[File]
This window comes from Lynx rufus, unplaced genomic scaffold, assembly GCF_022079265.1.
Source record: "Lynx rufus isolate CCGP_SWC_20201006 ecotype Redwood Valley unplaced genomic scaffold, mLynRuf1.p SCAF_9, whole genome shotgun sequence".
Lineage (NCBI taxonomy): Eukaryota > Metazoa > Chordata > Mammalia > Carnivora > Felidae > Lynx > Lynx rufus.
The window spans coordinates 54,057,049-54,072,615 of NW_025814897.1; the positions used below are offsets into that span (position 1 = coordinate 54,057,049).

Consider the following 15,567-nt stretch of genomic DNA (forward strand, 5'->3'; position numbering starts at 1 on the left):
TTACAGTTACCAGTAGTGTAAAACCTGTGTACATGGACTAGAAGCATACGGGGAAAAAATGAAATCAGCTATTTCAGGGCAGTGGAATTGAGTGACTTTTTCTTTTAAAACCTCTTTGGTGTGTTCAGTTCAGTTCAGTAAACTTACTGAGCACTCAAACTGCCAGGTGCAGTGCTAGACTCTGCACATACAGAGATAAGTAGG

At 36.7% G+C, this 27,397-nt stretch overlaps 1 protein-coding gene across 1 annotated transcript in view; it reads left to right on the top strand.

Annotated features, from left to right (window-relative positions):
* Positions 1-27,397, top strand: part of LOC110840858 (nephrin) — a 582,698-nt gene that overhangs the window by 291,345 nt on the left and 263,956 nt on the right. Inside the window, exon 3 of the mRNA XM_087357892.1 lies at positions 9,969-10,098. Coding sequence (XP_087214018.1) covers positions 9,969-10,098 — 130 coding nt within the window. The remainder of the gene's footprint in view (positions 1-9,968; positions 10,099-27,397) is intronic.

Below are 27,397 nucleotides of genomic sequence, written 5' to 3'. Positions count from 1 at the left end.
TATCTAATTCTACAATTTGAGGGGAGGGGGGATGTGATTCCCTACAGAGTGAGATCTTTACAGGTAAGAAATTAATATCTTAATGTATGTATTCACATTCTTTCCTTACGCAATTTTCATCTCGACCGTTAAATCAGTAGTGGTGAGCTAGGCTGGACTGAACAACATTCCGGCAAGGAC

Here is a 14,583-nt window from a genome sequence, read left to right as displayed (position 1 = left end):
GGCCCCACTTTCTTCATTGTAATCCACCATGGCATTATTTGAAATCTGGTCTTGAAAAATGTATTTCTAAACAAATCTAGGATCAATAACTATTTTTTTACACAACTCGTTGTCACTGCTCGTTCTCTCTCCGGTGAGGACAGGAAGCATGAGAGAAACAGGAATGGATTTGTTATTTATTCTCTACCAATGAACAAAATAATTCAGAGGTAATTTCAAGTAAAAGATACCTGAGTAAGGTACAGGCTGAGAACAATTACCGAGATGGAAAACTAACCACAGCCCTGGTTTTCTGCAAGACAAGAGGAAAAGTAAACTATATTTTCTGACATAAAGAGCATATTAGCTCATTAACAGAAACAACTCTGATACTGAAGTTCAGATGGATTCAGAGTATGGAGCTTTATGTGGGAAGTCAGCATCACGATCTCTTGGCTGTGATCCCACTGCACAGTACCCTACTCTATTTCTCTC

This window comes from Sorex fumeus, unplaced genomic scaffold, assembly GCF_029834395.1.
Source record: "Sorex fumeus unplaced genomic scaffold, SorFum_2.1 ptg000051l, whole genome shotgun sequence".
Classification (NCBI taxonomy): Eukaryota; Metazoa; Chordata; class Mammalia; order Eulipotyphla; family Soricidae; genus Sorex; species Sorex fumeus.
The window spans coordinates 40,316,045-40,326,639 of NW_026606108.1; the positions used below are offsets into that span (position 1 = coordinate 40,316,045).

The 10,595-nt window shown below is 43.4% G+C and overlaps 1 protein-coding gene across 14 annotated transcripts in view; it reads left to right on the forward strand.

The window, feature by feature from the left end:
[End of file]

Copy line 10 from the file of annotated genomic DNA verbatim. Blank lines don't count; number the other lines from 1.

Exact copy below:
Below are 27,397 nucleotides of genomic sequence, written 5' to 3'. Positions count from 1 at the left end.